Implementing the Value Stream Organization
Implementing lean manufacturing can include implementing value stream management at the same time. Basically, there are three stages in the progression (see Exhibit 2).
At stage 1, lean manufacturing is first introduced and a pilot lean cell is implemented. There is no need to change the original organization chart in the short term.
At stage 2, lean manufacturing widely spreads in the plant and product groups, crossing organizational lines within the plant as each lean cell is linked into the value streams. At this stage it is necessary to manage by value stream and assign both production and support people to each value stream. Support people are important to the value stream because they make sure that the services are there to maintain the rate of production. The authors provide an example of support functions that need to be more available to a lean value stream:
1. Production Control – to manage the size and number of
kanbans required to achieve value stream target rates of production.
2. Transportation – to ensure that the right materials and tooling are at the right cells and at the right time.
3. Procurement – to ensure that materials are received from suppliers in the right quantities and on time.
4. Manufacturing Engineering – to ensure the focus on continuous improvement.
5. Maintenance – to limit equipment downtime, especially in a constraint resource.
There may be a problem of assigning people to value streams due to a shortage of people. It may be necessary to have a person serving in many value streams for the short-term, but for the long-term cross training would become necessary to solve this problem.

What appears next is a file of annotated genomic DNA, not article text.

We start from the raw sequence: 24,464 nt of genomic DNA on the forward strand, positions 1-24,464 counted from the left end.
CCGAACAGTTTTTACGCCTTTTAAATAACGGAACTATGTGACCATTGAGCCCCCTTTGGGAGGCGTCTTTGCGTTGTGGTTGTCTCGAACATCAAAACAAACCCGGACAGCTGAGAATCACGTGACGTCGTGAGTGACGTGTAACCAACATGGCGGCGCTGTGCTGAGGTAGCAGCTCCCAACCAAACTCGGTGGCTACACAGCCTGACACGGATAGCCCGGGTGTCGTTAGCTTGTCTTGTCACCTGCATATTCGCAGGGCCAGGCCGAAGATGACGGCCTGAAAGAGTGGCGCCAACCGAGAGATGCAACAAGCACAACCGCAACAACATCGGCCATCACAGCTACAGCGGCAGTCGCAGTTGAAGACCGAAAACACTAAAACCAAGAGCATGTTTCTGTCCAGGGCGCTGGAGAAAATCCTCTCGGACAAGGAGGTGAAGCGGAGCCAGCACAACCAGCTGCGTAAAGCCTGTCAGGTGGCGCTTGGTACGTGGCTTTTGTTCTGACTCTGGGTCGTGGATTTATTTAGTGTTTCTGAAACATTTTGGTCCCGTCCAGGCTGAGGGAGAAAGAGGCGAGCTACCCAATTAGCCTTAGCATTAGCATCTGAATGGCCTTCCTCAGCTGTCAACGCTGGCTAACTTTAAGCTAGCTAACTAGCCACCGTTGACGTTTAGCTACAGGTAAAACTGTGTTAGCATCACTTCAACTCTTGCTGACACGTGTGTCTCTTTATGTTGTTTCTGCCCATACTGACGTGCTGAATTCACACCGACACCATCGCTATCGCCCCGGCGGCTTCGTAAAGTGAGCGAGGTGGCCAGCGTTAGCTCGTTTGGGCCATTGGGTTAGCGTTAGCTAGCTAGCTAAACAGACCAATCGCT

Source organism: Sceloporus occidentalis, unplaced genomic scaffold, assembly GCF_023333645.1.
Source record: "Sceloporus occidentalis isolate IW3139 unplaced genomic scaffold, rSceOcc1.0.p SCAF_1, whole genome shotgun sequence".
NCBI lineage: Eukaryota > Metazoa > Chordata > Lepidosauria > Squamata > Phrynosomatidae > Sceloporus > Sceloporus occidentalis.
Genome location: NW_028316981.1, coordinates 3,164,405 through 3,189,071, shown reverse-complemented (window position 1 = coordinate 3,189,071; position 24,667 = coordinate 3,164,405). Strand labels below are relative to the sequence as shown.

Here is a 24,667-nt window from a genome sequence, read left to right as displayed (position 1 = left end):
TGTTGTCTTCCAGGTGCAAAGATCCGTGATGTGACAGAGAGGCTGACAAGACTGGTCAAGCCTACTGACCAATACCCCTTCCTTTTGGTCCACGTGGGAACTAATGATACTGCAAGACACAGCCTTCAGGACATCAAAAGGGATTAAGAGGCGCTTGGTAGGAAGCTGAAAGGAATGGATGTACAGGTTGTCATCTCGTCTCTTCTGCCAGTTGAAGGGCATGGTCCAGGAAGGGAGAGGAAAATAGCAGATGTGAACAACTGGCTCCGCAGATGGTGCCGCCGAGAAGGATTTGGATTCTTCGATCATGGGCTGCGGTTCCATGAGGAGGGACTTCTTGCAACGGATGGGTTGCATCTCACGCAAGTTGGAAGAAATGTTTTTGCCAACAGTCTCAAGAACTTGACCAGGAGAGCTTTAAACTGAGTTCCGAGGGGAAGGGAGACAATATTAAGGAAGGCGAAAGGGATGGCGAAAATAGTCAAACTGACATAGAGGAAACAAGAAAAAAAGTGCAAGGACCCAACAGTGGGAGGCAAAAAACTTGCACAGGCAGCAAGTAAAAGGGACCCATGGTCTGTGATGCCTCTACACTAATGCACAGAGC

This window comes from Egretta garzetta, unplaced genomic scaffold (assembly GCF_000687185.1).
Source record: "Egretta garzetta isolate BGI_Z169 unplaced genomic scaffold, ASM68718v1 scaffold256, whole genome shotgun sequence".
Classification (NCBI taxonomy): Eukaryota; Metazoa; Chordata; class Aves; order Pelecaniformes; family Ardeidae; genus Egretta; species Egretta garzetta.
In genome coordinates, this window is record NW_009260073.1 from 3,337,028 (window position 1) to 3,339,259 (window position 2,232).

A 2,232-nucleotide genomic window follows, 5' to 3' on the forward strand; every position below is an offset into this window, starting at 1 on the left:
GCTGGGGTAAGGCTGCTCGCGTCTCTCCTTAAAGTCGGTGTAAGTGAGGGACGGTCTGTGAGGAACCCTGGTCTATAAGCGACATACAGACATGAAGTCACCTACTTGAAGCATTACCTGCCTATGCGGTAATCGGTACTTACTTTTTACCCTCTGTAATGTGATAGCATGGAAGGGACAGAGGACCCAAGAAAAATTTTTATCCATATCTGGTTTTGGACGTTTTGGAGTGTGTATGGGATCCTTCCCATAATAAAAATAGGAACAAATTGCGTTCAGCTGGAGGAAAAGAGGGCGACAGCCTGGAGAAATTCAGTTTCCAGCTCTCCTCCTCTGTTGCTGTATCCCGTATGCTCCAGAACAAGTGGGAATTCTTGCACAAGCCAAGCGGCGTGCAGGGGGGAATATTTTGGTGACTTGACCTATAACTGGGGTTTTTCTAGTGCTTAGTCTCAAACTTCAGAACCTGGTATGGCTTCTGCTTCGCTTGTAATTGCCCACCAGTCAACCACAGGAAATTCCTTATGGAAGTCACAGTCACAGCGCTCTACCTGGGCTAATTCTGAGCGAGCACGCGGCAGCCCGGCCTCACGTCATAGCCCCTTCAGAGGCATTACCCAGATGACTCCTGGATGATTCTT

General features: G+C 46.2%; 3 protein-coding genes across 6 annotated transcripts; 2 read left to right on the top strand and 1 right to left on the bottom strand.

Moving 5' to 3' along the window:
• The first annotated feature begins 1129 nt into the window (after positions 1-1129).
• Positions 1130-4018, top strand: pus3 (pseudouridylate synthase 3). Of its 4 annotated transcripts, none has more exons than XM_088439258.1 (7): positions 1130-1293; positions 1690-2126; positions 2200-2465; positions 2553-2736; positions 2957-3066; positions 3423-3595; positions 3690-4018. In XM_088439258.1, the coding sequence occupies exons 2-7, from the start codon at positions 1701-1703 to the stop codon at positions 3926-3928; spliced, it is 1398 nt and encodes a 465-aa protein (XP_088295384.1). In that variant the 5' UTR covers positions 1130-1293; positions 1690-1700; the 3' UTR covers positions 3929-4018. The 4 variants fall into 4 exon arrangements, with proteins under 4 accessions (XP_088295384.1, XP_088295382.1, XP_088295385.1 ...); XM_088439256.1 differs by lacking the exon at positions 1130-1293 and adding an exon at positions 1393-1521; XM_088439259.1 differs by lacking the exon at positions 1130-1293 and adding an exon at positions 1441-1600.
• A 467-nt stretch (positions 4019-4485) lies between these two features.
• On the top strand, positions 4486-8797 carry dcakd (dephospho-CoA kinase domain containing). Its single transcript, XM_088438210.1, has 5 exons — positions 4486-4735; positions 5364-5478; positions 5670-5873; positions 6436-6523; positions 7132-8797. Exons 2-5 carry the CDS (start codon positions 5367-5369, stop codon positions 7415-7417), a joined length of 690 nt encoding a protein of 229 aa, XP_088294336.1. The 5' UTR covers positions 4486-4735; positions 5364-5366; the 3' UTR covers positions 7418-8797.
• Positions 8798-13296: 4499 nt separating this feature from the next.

It might appear that implementing lean manufacturing with the value stream concept would require additional people, e.g., several production planners rather than a single production planner. However, this potential problem can be solved in two ways by:
1. Eliminating unnecessary administrative tasks, for example, production planning would not be needed when an effective pull system is in
2. Cross training can help in providing support skills in every value stream. Thus, no additional people would be needed and each value stream would have all the required skills.
For complex organizations, they may find that a matrix management structure (people still report to their functional bosses, but are assigned to work in particular value stream teams) is a convenient way to adopt lean manufacturing without disrupting the organization. A medium or small size business can simply forego its original structure and adopt a new one to reflect value stream management.
In conclusion, the authors provide some rules of thumb as guidelines:
1. When implementing lean manufacturing and value streams, move ahead step-by-step.